The company that won the contract to create a new reservation system for Minnesota's state parks made big promises, including "vastly improved functionality" at lower cost, and insisted it didn't have any dissatisfied customers.
But the new system from US eDirect Inc. crashed when it went live March 1, overwhelmed by more visitors in its first hour than it had been designed to handle in a full day. The failure frustrated Minnesotans looking to book their summer getaways and required a month to put right.
"It was like we were on the fast train to hell," recalled Courtland Nelson, director of the Parks and Trails Division of the Minnesota Department of Natural Resources.
Yet despite the early headaches, Nelson said the system has been working well since a beefed-up version became fully operational April 2. And the state is more likely to recoup some money from the vendor than lose any money from the rough launch.
Documents reviewed by The Associated Press under the state's Data Practices Act show US eDirect will earn almost all its money from fees charged to system users. That's projected to approach $600,000 this year.
Its contract was structured to minimize costs to the state, so the vendor has had to bear most of the costs of getting the system working. The DNR pays at most $175,000 for the three-year contract, which Nelson expects the state's share of fees to more than cover.
The state's contract allows it to withhold up to 10 percent of fee revenue pending a performance review at the end of each year. Nelson wouldn't predict how much the state might keep for its trouble.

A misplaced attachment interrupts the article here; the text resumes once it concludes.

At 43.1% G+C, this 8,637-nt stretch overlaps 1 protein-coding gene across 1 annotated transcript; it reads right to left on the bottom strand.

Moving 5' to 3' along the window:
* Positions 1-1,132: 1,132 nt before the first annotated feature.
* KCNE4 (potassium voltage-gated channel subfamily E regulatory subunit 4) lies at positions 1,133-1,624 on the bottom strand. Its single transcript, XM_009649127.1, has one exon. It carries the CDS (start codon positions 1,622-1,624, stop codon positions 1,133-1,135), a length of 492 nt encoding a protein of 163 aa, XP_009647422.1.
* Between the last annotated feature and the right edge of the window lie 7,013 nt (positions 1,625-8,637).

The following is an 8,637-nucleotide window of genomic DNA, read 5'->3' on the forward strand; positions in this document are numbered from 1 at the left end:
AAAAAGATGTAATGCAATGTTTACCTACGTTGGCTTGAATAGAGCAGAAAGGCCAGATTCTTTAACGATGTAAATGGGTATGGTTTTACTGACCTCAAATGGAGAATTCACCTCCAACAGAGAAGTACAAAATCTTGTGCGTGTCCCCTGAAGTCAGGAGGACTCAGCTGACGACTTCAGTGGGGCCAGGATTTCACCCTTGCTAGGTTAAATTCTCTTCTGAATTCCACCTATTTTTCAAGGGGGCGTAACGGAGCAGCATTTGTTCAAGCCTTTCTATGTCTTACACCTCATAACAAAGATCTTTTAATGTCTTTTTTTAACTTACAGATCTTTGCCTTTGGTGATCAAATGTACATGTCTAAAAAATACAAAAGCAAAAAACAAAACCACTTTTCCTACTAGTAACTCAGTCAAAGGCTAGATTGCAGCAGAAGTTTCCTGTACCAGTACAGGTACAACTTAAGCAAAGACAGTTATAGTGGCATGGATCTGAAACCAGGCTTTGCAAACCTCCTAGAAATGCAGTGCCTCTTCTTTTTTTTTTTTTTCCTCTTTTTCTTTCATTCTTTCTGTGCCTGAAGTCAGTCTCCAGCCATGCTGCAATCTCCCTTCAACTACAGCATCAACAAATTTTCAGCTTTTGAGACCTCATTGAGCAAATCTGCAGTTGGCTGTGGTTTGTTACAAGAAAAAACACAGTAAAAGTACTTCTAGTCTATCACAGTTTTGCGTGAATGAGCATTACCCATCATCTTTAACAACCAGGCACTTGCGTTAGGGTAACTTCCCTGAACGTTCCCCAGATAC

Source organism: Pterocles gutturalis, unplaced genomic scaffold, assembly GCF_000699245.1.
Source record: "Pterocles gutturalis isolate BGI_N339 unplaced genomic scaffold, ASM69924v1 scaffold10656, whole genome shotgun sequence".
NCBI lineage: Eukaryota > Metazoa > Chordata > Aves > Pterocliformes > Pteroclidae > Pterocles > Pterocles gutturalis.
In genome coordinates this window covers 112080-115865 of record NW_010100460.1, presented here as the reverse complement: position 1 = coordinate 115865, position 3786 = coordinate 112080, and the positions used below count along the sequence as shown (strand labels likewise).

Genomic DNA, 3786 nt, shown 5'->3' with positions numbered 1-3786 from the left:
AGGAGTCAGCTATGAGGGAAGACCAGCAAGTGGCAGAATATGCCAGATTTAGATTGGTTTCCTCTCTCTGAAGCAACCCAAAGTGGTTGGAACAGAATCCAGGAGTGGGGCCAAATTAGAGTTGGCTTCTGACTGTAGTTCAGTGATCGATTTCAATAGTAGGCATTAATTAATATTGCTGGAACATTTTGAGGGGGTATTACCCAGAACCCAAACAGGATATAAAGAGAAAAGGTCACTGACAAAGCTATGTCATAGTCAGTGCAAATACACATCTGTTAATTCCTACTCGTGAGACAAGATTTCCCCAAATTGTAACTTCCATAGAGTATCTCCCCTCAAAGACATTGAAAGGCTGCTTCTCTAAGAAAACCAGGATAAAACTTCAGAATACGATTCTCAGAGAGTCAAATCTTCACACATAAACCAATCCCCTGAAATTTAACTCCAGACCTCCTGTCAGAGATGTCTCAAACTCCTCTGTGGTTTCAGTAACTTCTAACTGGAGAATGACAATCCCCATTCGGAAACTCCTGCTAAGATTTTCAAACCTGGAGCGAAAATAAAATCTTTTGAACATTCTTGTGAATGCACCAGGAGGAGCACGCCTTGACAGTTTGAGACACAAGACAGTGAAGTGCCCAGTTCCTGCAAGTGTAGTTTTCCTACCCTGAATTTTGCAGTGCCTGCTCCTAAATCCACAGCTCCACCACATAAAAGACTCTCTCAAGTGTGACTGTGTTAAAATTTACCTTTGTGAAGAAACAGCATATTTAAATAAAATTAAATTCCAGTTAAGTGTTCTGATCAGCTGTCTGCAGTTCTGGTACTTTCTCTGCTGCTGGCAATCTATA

"We have some things to work through," he said.
US eDirect outbid the previous reservation system provider in part by promising a system that would do more for less money, and the new system is clearly better. It offers campers much more information, whether they want to pitch a tent, park a trailer or rent a rustic cabin.
Users simply select a park, punch in the dates and type of site they want, and the system returns a chart of what's available on and around those dates. The user can also summon a map to perform a similar search.
When the user points the cursor at a specific campsite, a window pops up with a picture and a wealth of other information: the nightly rate, whether it's shady, how close it is to the water, even the exact number of feet to the nearest restroom. Click on the site and the reservation process begins.
The new system has taken more than 20,000 reservations online and by phone since it launched last month, a bit more than the old system took during the first four months of last year.
Nelson said publicity from the troubled launch may turn out to be good for business in the end, though the pleasant early spring has certainly contributed.
"We're a third ahead of where we were a year ago. My goodness, how did this happen with all we've been through?" Nelson said.
The system shows that many of the most popular state parks are almost fully booked for the Memorial Day weekend, but it's still relatively easy to find campsites around the Fourth of July and Labor Day. Most parks are still wide open for midweek dates all summer.
The DNR also holds back up to 30 percent of its campsites, renting them first-come, first-served for spur-of-the-moment trips.
When the reservation system contract came up for bids, Roslyn Heights, N.Y.-based US eDirect assured the DNR it could deliver on its promises for a better system, claiming more than 200 satisfied customers since the company started in 1999. It highlighted contracts with the U.S. Forest Service for the Land Between the Lakes National Recreation Area in Kentucky, and the parks departments in Suffolk County in New York, Miami-Dade County in Florida and the city of Los Angeles.
The three-year Minnesota contract has an option for a two-year renewal.
For campers, the new site has one more benefit that was just about worth waiting for: Booking a site or cabin online is $7, down from $8.50 under the previous vendor.
Reservations by phone still cost $8.50.